Obviously fishing in the rain can be a challenge on the Skagit because the rain hampers hatches. That said nymphing can be excellent in these conditions and when there are brakes in the rain hatches can come on hard and heavy.

We had reports of green mayflies coming off in the last week as well as larger grey drakes and the usual small grey mayflies. We also had some customers fishing small black dry flies with good success. As I say every week there is no one hot fly. Every day is a little different and this is what I like about the Skagit. You will need to search, hike and experiment. Over a few trips, a few seasons or even better a few decades you will build a diverse selection of “favorite” flies that you can apply to different situations. For me the standards are a prince nymph variant, small golden stone, double bead hares ear, and an olive small stonefly nymph. For dries I fishing a large grey drake, small grey mayfly, a very small dark dry fly, finally a very small yellow caddis pattern and if all else fails an orange or yellow stimulator.  We just got in another shipment of Skagit flies, so we should have all the staples for your next trip up.


Another nice Skagit bulltrout.

More bulltrout are also being caught and for me white streamers and olive streamers in different weights and sizes make up the go to patterns but purple, maroon and black options are also in the arsenal and have entices picky fish to take.

Good Luck and I would love to hear how the weather affects the river. I am heading up next week.



Thompson River Fishing Report

Well this is embarrassing. I made a glaring mistake in last week’s report. The Thompson River does not close September 1. Apologies for any confusion, I don’t know how I got my wires crossed. Maybe I subconsciously wanted it to be closed so I could stop torturing myself trying to find a way to sneak up there this season. Below are the exact regulations related to the Thompson River.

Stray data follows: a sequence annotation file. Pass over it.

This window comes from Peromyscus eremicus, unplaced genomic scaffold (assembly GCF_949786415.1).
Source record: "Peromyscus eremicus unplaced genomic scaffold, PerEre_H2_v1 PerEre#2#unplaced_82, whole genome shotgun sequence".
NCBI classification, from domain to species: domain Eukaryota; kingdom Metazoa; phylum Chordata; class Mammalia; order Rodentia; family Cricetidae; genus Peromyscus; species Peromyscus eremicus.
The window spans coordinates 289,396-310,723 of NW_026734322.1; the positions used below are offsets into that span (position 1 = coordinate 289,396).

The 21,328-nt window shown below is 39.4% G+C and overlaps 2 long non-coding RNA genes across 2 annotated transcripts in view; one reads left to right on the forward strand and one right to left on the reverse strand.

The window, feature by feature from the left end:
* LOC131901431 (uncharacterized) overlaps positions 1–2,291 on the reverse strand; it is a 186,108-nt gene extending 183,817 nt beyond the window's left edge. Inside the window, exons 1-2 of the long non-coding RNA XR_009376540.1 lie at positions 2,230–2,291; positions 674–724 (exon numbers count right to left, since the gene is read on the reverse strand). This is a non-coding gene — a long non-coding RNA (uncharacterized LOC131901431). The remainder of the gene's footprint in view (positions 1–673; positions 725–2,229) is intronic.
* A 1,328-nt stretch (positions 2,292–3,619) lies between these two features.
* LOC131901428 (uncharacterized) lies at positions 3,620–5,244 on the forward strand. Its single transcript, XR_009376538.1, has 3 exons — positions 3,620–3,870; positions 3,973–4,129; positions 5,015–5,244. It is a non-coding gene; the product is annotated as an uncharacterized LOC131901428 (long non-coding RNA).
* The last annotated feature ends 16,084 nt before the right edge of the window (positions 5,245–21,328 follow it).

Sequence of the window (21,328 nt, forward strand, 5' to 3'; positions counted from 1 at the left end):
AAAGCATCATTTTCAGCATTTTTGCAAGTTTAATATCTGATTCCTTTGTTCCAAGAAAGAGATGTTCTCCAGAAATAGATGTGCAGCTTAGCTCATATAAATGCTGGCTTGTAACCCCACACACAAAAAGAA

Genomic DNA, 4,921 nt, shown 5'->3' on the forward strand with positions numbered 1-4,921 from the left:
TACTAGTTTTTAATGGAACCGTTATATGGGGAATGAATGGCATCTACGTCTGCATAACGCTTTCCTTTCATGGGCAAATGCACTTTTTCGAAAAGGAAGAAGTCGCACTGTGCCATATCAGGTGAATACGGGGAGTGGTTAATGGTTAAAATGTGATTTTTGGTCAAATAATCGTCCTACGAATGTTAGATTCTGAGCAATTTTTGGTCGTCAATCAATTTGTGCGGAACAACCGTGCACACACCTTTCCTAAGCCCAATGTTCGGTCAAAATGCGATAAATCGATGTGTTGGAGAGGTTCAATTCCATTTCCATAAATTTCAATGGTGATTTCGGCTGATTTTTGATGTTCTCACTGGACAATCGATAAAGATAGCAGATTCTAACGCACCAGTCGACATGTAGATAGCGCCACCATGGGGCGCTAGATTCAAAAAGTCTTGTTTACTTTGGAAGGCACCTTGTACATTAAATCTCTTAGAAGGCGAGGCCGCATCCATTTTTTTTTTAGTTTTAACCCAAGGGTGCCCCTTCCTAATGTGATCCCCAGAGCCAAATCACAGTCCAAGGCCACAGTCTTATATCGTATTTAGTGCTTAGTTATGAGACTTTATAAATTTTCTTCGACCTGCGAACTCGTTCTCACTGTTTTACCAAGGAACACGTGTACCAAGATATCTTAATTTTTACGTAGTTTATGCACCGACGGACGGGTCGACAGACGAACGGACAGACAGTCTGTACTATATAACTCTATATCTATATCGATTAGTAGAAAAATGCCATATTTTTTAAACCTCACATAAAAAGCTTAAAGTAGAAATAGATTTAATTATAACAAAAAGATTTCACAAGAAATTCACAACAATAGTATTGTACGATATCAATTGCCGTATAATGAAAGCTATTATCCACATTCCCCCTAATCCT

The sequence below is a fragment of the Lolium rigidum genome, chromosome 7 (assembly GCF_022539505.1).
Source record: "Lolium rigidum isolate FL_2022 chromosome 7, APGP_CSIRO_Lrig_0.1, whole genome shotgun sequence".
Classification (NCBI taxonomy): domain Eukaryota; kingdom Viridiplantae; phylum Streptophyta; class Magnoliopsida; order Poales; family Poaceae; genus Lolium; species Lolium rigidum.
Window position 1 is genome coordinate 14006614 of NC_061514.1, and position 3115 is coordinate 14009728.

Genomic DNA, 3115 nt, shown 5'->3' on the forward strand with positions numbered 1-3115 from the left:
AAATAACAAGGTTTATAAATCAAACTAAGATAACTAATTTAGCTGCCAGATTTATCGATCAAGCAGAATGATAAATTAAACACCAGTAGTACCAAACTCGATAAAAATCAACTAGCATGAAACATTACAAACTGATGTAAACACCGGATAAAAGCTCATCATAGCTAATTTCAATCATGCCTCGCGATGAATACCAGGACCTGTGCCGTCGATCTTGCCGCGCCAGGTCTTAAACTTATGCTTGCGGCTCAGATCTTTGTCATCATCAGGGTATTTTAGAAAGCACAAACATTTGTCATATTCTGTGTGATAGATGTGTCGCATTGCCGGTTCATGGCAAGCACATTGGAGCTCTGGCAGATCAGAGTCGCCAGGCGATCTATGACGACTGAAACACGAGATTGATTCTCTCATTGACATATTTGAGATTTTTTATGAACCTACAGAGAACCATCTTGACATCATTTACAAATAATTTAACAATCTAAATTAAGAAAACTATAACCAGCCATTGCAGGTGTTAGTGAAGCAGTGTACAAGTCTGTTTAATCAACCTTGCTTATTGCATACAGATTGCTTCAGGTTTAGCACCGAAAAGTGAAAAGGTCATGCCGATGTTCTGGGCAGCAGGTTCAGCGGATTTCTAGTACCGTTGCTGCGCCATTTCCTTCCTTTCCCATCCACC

Historically the trout fishing has been limited in September because of the salmon. Large schools of sockeye scare off the trout and the ones that are feeding start focusing on eggs farther up the system. This year with low sockeye numbers we could see an excellent late trout season. If I were heading up I’d definitely have hopper and stone fly patterns along with a few egg patterns or beads in my arsenal.

Good luck out there and again my apologies for the mistake in last week’s report.


Thompson River Regulations

Downstream of signs at Kamloops Lake outlet to the confluence with Fraser River 3-13 3-14 3-18

No Fishing Nov 1-May 31

Check website www.env.gov.bc.ca/fw/fish/regulations for possible season extension

No hooks greater than 15mm from point to shank, Oct 1-Dec 31; Trout/char daily quota = 2 (none under 35 cm)

Special additional opening from the CNR Bridge downstream of Deadman River to CNR Bridge upstream of Bonaparte River, May 1-31; trout/char release and artificial fly only, May 1-31

  • From boundary signs 1 km downstream of Martel to the confluence with the Fraser River; bait ban Oct 1-Dec 31 Upstream of boundary signs 1 km downstream of Martel: Bait Ban
  • No angling from boats
  • Downstream of signs at Kamloops Lake: Class II water Oct 1-Dec 31 and Steelhead stamp mandatory Oct 1-Dec 31 (when open)



Interior Lake fishing Report

As we approach fall and the temperatures cool down its time to start thinking about lake fishing. If you’re heading to the interior the main staples to have in your box are big leeches, dragonfly nymphs, scuds, and water boatman.

The key is to find were the thermocline is and try to keep the fly in that zone and you should get some aggressive strikes. For deeper water I like to use a full sink line with 6ft of 6-8lb tippet.  If the fish are in shallow, you can use a floating line with a strike indicator to suspend the fly at the desired depth. Indicator fishing with both leeches and scuds is a popular method in the fall months. Fish will often forage in shallow water as they fatten up for the winter, making for some excellent sight fishing opportunities.